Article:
Volume 91, Issue 82

Thursday, March 5, 1998

Lady Liberty


Not just another bunch of Joes

By Sara Falconer
Gazette Staff

In an industry filled to the brim with swelled egos, the modern punks of Another Joe have no illusions of grandeur. "The simplicity of the name is the significance of the name," says lead singer and guitarist Jon. "There are so many bands in Vancouver. We're just another one out there doing our own thing."

Their "thing" is a little above and beyond many other groups, he admits. "We're fun to watch but we work hard at what we do and that makes us stand out. We see so many other bands that never practice or anything. We take this seriously."

Stalkers will be disappointed to learn that members of Another Joe also take their anonymity seriously, using only their first names in their liner notes and newsletters, although they don't seem too shy about having their butts photographed.

Jon formed the band three and a half years ago with his friend and drummer John. They found Alison, who plays bass, through an ad in the paper. Since then, John had to quit because of financial difficulties while touring and was replaced by Richie.

Jon writes all of the music and his material tends to be very personal. However, Another Joe does not have a dominant philosophy as a band. "I don't try to tell people what direction to go in," he explains.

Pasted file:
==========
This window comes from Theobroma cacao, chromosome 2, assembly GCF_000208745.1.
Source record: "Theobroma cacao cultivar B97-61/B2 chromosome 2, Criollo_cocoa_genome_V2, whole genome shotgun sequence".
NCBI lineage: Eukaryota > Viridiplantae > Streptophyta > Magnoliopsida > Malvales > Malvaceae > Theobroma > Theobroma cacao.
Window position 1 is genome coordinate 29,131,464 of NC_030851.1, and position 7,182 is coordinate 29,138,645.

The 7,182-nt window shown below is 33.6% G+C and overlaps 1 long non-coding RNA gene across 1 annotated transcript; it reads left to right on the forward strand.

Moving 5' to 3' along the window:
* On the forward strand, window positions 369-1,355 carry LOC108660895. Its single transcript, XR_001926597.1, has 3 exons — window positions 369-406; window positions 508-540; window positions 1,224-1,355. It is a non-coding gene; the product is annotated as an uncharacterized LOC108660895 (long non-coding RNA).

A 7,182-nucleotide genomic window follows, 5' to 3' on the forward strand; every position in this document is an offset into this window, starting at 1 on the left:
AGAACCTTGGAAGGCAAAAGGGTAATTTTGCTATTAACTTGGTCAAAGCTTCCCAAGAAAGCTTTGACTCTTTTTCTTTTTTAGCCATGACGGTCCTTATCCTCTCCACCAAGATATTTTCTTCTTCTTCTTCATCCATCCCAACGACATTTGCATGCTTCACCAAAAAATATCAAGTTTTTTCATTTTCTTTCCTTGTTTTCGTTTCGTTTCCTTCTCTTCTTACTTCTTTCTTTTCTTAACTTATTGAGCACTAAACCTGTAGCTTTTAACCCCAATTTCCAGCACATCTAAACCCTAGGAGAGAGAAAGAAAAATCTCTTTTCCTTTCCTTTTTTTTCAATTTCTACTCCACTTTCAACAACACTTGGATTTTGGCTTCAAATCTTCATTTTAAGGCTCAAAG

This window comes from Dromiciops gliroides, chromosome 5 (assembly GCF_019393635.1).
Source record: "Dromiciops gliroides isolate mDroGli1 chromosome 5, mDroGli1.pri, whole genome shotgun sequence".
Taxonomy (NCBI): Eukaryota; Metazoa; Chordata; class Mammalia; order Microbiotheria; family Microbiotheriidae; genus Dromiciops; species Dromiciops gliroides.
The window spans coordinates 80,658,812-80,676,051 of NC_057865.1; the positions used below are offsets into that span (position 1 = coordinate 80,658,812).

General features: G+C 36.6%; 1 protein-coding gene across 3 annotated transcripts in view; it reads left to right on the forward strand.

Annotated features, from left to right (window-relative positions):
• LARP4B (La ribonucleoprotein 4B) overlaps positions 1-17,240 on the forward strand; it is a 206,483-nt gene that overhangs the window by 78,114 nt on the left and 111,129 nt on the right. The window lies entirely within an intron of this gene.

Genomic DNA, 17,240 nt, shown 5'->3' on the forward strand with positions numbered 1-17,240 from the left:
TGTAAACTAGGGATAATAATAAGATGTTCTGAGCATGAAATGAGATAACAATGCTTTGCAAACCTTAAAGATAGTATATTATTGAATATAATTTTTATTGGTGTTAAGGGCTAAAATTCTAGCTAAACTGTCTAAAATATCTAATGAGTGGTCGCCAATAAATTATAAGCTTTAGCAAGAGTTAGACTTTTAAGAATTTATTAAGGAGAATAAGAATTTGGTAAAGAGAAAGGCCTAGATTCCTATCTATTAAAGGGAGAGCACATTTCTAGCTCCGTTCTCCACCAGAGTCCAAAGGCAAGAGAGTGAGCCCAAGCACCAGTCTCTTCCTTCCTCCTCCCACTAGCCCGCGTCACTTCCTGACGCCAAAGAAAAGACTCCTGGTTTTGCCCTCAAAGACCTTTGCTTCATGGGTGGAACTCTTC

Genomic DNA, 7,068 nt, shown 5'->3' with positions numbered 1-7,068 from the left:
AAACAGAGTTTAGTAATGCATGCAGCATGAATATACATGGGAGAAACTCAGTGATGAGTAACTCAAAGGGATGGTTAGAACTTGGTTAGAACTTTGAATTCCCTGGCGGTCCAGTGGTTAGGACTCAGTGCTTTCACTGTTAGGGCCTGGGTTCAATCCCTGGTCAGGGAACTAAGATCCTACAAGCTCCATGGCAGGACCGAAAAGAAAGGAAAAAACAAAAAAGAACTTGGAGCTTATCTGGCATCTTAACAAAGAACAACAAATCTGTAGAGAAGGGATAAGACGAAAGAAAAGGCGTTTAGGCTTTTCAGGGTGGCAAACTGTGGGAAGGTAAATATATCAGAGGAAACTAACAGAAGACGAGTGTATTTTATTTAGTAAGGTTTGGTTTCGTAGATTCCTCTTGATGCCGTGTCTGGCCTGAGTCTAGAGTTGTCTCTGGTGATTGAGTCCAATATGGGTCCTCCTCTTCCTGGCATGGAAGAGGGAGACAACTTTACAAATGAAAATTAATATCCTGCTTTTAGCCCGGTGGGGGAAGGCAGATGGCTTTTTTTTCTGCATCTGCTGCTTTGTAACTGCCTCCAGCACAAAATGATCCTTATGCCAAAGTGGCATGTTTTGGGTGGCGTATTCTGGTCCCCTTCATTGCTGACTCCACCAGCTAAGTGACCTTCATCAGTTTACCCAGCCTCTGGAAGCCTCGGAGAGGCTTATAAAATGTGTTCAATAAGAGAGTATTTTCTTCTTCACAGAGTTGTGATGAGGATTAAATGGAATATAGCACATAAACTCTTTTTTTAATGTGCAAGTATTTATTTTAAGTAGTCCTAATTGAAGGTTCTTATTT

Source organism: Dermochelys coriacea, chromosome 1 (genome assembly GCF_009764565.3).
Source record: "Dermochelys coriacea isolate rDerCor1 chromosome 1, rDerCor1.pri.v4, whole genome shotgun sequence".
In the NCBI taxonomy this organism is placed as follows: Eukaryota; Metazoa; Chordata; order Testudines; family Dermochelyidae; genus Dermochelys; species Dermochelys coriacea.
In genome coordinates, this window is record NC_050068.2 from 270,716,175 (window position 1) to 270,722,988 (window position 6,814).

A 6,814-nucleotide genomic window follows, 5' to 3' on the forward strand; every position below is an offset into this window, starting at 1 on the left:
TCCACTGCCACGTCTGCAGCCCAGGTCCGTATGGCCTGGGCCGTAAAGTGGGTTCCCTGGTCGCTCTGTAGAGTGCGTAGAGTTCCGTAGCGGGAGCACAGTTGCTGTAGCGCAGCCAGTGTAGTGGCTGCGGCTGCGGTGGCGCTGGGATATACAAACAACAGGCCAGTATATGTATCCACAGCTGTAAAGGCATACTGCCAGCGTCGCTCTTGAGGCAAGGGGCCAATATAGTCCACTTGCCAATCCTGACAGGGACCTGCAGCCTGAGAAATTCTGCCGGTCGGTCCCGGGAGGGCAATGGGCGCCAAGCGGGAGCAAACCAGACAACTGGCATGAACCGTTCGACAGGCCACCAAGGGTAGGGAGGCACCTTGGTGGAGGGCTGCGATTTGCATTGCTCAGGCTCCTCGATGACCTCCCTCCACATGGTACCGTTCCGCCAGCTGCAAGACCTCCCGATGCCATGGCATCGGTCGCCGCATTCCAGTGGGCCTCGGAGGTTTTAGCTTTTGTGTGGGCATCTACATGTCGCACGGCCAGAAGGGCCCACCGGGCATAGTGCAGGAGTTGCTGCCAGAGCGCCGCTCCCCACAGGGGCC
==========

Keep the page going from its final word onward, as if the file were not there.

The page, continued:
His inspirations include the Circle Jerks, Dead Kennedys, Pennywise and NOFX, but he also has more eclectic tastes. "I like swing music and even Sarah McLachlan. Listening to just one type would be boring."

In 1997, Another Joe released a split CD, Ass Seen on TV, with fellow punk rockers Gob. They met up with Gob a few years ago through Alison, who went to school with several of Gob's members and they play together frequently.

That's not unusual for the Vancouver punk scene, says Jon. "It's a tight little group. That's how it works, everyone helping each other out." Another Joe plans to give other bands the same chance by bringing them along on future tours.

Such a community spirit is essential, he says. "Without that, the scene would die." He feels that in general the Canadian industry is supportive, but audiences here are a bit snobby. "There are lots more Tragically Hip and Our Lady Peace listeners than punk fans."

Another Joe have a new album, entitled Cran-doodle Daddy, which is in stores now. Still, they are happy to be on the road again. "Recording is a lot of fun, but we're definitely a live band," Jon maintains. They are embarking on an extensive Canadian tour in May, then going to the U.S. for a couple of weeks. By the end of the summer, the band intends to have a new video made. Their first video, from the debut CD Pee Against the Wind, was for the single "Eat at Bernie's."

Although Jon hopes that Another Joe will have continued success and even tour Europe sometime soon, he remains appreciative of the band's humble beginnings. He, Alison and Richie still play basement shows and promise to personally respond to every fan letter.

They will bring their simple, not-so-serious sound to the Embassy tonight.

To Contact The Arts and Entertainment Department: gazent@julian.uwo.ca

Copyright The Gazette 1998